Rockstars Who Shockingly Hated Their Own Albums

By Jack Ripley | October 28, 2023

The Rolling Stones, 'Their Satanic Majesties Request' 

Not every hit album is revered by the artists who recorded them. Some of the most popular and important albums of the '70s, '80s, and '90s are downright hated by the bands who made them happen. Many of us remember these albums from their release, and they became part of our musical identity. However, unbeknownst to many fans, some of these albums were not held in high esteem by the very artists who created them.

From David Bowie to Metallica, these albums range in genre and era, but all share the commonality of being loved by fans and loathed by their creators. Join us as we take a closer look at these iconic albums and the reasons behind the artists' disdain. Don't miss out on this inside look into the music industry's most controversial albums.

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The Rolling Stones ventured into a new musical territory with Satanic Majesties Request, an album that featured a psychedelic sound with unconventional elements like Mellotron, African rhythms, and sound effects. The band self-produced the album as their manager/producer, Andrew Loog Oldham, had left the group. Recording was complicated by drug use, legal issues, and jail sentences of band members. The group members were rarely present in the studio together, leading to a prolonged and disjointed recording process. Additionally, members often showed up with guests, further hindering productivity in the studio.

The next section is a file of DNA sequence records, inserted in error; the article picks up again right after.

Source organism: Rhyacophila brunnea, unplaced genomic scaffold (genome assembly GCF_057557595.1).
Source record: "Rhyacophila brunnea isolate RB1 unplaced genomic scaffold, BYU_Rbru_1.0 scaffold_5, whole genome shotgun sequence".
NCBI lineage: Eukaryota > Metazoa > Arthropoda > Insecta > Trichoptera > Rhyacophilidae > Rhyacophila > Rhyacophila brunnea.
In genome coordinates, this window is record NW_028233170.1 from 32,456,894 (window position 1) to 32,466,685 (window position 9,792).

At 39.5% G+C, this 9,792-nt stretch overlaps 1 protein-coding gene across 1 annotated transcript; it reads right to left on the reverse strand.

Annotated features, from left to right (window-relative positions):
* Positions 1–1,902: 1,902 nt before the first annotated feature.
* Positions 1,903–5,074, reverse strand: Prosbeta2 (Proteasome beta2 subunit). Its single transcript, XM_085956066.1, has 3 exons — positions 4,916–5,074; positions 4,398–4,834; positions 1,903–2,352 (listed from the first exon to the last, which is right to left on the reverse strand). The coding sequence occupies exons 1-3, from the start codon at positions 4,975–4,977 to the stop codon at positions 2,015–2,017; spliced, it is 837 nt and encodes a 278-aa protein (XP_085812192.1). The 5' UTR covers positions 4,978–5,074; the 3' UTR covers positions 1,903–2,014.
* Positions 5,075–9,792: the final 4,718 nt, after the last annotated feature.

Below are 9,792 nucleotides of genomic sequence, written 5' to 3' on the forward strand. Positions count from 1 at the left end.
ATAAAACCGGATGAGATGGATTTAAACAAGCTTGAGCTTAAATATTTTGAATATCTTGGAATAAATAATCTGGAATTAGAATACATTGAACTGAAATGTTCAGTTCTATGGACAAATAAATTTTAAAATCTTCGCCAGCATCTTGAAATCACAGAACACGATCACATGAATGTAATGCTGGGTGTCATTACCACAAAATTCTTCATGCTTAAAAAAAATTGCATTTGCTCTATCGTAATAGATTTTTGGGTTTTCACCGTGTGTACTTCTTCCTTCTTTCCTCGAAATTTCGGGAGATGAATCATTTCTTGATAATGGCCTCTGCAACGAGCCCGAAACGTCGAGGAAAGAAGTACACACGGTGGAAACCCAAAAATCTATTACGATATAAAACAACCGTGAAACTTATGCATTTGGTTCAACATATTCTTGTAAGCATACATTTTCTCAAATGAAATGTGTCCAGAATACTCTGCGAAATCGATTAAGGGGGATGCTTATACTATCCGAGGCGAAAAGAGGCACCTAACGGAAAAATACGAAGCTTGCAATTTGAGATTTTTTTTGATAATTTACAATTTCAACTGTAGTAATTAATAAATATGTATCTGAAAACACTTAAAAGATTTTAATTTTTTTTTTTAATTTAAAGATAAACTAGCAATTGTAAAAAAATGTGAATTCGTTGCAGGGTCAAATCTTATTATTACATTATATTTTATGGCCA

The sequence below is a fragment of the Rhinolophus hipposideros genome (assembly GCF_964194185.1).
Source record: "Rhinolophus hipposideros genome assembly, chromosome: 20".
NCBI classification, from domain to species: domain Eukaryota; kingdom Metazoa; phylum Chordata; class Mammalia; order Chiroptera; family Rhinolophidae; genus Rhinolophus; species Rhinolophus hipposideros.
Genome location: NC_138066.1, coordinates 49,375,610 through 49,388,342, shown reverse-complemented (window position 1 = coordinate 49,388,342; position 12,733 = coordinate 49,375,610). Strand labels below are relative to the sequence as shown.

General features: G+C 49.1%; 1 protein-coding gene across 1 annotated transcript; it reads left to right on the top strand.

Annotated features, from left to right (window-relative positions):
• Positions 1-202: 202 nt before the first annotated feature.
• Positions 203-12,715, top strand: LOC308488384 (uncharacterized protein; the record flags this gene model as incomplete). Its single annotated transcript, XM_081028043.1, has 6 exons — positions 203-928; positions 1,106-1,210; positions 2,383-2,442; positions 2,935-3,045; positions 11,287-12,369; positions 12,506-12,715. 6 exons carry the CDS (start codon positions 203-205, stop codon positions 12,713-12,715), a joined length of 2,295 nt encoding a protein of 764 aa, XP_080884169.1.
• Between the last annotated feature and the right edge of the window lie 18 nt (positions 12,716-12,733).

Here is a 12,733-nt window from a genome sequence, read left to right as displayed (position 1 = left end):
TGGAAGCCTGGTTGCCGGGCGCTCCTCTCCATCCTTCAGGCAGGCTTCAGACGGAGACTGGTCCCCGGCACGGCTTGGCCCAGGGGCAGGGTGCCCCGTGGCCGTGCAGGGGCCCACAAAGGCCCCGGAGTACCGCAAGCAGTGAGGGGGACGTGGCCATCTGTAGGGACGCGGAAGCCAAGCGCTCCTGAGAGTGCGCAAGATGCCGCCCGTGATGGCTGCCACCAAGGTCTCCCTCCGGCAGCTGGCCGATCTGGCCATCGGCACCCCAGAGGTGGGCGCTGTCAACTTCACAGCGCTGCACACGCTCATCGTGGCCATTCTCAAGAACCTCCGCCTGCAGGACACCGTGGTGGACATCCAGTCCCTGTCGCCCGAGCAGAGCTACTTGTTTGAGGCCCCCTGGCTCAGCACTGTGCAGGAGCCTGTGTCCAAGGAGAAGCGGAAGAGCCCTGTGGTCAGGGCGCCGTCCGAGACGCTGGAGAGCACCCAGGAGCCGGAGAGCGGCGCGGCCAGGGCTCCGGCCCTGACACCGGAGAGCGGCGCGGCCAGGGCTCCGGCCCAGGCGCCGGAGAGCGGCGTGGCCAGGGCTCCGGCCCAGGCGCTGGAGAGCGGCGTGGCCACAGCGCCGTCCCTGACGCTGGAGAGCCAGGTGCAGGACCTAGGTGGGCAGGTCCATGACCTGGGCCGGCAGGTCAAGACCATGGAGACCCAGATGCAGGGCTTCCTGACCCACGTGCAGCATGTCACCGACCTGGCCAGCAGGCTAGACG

Even though the album includes two absolute bangers in "She's A Rainbow," and "2000 Light Years Away," members of the band tend to distance themselves from the record as a whole whenever it comes up. In 1995, Mick Jagger said of Satanic Majesties Request:

It's not very good. It had interesting things on it, but I don't think any of the songs are very good. There's two good songs on it. The rest of them are nonsense.

Billy Joel - 'The Bridge'

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Billy Joel had a solid decade of hits and success after the release of his 1977 album "The Stranger". However, when it came time to create "The Bridge" in 1986, Joel was feeling burnt out. In a 2013 interview with Rolling Stone, he admitted, "I wasn't all that focused on writing again and recording again. I just was a new dad, I just had a baby girl, and I kinda just wanted to be at home with my family at that time, but it was time to get back in the studio."

Despite this lack of enthusiasm, Joel worked with longtime producer Phil Ramone to create a few genuinely great songs, such as "A Matter of Trust" and his Ray Charles duet "Baby Grand." However, the majority of the album is filled with lifeless tracks like "Code of Silence" and "Getting Closer." "The band that I had worked with for so long had become somewhat disenfranchised from the whole process," Joel said. "They really weren't part of the creative process anymore. It was sort of becoming like a business." Despite its shortcomings, "The Bridge" did achieve moderate commercial success, but Joel has since acknowledged that it's not one of his best works.